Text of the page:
GEOGRAPHIC LOCATIONS
SOURCE CITATIONS
SOURCE
DATE
PAGE
Box Office
27 Nov 1937.
---
Daily Variety
19 Nov 37
p. 3.
Film Daily
24 Nov 37
p. 11.
Harrison's Reports
11 Dec 37
p. 199.
Hollywood Reporter
19 Nov 37
p. 3.
Life
6 Dec 37
pp. 36-39.
Motion Picture Daily
22 Nov 37
p. 8.
Motion Picture Herald
21 Aug 37
pp. 16-17.
Motion Picture Herald
27 Nov 37
p. 52.
New York Times
11 Jul 1937.
---
New York Times
22 Aug 1937.
---
New York Times
21 Nov 1937.
---
New York Times
26 Nov 37
p. 27.
New York Times
29 May 1938.
---
Variety
1 Dec 37
p. 14.
CAST
NAME
CREDITED AS
CREDIT
Olin Howland
Hattie McDaniels
Dick Rich
Jinx Falkenberg
+
PRODUCTION CREDITS
NAME
PARENT COMPANY
DISTRIBUTION COMPANY
NAME
CREDITED AS
CREDIT
DIRECTORS
PRODUCER
WRITERS
Scr
Contr to trmt
Contr to trmt
PHOTOGRAPHY
ART DIRECTORS
Art dir
Main title des by
FILM EDITORS
Film ed
Supv film ed Supv film ed
SET DECORATOR
Int dec
COSTUMES
Miss Lombard's costumes by
Other costumes by
MUSIC
Novelty swing music by
Orig music by
SOUND
Rec
VISUAL EFFECTS
Spec eff
DANCE
Dance dir
COLOR PERSONNEL
For the Technicolor Company: Color supv
Associate
SOURCES
LITERARY
Suggested by the short story "Letter to the Editor" by James H. Street in Hearst's International-Cosmopolitan (Oct 1937).
DETAILS
Release Date:
26 November 1937
Premiere Information:
New York opening: 25 November 1937
Production Date:
12 June--early August 1937
Copyright Claimant:
Selznick International Pictures, Inc.
Copyright Date:
8 December 1937
Copyright Number:
LP7658
Physical Properties:
Sound
Western Electric Noiseless Recording
Color
Technicolor
Duration(in mins):
74-75
Length(in feet):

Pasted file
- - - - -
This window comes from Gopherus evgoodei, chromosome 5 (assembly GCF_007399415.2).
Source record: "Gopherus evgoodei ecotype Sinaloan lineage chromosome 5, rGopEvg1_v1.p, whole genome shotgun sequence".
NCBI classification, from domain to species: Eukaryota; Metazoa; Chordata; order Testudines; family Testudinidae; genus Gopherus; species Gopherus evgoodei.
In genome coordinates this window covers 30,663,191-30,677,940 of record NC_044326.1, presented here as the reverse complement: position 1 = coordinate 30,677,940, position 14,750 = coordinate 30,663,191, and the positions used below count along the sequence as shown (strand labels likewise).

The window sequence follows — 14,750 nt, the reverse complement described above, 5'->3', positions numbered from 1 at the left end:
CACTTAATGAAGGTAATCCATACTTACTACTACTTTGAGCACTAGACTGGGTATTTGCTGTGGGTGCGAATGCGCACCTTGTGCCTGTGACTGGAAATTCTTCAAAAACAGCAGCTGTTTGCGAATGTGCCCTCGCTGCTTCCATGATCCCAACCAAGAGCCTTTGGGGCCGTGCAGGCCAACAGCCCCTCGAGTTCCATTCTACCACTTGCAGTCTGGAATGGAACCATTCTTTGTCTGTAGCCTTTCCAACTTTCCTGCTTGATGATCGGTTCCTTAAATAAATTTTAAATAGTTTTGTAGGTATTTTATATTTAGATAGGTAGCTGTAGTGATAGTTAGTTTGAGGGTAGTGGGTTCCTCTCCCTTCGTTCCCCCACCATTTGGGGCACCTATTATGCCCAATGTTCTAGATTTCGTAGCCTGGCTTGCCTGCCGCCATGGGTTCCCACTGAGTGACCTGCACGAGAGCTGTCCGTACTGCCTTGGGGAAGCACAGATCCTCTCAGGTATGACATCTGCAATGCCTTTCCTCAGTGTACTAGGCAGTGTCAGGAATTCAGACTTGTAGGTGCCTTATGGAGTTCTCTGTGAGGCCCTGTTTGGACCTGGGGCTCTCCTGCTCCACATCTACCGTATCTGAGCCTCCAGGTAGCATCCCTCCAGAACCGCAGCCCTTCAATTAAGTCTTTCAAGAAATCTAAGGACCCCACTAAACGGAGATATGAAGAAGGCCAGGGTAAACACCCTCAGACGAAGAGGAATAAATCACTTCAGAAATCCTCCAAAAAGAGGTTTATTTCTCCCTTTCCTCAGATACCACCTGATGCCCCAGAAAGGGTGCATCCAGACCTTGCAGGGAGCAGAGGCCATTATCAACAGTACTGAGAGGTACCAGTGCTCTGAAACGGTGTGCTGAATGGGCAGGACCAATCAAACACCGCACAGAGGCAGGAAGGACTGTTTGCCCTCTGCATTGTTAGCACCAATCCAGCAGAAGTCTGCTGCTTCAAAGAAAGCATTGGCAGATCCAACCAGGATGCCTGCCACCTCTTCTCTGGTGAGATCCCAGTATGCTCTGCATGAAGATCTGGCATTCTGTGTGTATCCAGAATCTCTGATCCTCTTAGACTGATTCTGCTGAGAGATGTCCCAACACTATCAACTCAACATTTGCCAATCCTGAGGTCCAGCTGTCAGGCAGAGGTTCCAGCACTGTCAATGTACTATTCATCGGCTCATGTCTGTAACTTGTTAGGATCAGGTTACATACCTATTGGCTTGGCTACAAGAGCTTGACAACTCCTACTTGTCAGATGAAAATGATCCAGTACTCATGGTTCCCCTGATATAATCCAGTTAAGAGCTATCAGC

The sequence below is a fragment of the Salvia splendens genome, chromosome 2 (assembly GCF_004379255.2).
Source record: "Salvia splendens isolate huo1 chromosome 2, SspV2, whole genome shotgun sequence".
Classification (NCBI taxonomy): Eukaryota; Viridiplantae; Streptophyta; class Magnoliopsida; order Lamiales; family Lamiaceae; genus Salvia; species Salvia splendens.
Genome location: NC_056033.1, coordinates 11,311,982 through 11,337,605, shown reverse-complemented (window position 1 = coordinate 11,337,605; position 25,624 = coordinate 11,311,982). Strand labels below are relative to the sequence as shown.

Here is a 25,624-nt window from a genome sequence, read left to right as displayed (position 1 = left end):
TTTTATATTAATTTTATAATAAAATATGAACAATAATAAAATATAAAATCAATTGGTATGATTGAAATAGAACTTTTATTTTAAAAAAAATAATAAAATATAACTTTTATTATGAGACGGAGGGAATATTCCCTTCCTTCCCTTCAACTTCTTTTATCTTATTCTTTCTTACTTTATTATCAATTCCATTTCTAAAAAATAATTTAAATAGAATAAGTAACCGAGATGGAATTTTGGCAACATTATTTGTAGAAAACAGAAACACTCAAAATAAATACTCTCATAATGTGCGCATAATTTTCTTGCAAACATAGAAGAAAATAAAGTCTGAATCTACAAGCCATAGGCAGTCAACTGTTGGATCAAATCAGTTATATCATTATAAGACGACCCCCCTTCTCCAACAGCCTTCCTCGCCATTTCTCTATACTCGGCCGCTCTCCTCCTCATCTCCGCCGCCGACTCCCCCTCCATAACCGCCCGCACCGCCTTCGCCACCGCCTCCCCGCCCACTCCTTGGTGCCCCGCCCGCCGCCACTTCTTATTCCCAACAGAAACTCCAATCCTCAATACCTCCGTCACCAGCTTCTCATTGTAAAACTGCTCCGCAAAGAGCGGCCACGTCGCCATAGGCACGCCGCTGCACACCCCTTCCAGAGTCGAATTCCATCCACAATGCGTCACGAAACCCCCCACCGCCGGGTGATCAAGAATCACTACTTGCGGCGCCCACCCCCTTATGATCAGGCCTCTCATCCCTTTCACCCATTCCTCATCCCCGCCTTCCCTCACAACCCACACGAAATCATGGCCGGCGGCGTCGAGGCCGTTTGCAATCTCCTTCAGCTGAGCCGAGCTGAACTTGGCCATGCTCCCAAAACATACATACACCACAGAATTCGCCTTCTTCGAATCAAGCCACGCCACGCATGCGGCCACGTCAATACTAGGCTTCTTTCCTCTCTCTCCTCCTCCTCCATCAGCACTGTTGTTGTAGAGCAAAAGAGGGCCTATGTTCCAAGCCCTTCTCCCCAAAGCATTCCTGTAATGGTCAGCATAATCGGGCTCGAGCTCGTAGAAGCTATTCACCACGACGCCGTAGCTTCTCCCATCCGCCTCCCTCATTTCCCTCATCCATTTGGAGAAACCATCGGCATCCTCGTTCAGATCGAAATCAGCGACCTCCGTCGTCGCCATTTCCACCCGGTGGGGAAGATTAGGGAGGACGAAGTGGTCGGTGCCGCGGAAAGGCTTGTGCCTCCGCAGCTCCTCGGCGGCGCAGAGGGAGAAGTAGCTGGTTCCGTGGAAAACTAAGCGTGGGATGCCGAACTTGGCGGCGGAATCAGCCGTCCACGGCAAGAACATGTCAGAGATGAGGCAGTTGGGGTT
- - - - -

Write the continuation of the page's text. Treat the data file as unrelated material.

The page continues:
6,685 , 6,747
Length(in reels):
8
Country:
United States
PCA No:
3744
Passed by NBR:
No
SYNOPSIS

A man posing as the Sultan of Mazipan is exposed as a Harlem bootblack at a banquet sponsored by the New York Morning Star to honor him for offering to donate ten dollars to every dollar given to establish the "Morning Star Temple," supposedly with twenty-seven halls of culture. Editor Oliver Stone assigns the perpetrator of the hoax, star reporter Wally Cook, to write obituaries, but after he suffers several indignities, Cook convinces Stone to send him to Warsaw, Vermont to interview radium poisoning victim Hazel Flagg, who has been diagnosed as having only six months to live. Before Cook meets her, Hazel learns from her doctor, Enoch Downer, that his original diagnosis was in error and that she is not ill. However, when Cook offers to take her to New York as a guest of the newspaper, she jumps at the chance to leave Warsaw. In the city, Hazel is given a ticker tape parade, and she receives the key to the city. She becomes an inspiration to poets and artists, and is guest of honor at a wrestling match and at a nightclub's "Hazel Flagg Night," but the phoniness of the adulation angers Cook, who becomes genuinely concerned about Hazel. She too is falling in love with Cook, and when he sends for radium poisoning expert Dr. Emil Eggelhoffer, she writes a suicide note thanking the city and arranges for Enoch to rescue her following a jump into the river. Cook goes to stop her, but because he can't swim, Hazel rescues him. He proposes and even when he learns after the examination by Eggelhoffer and his three colleagues ... +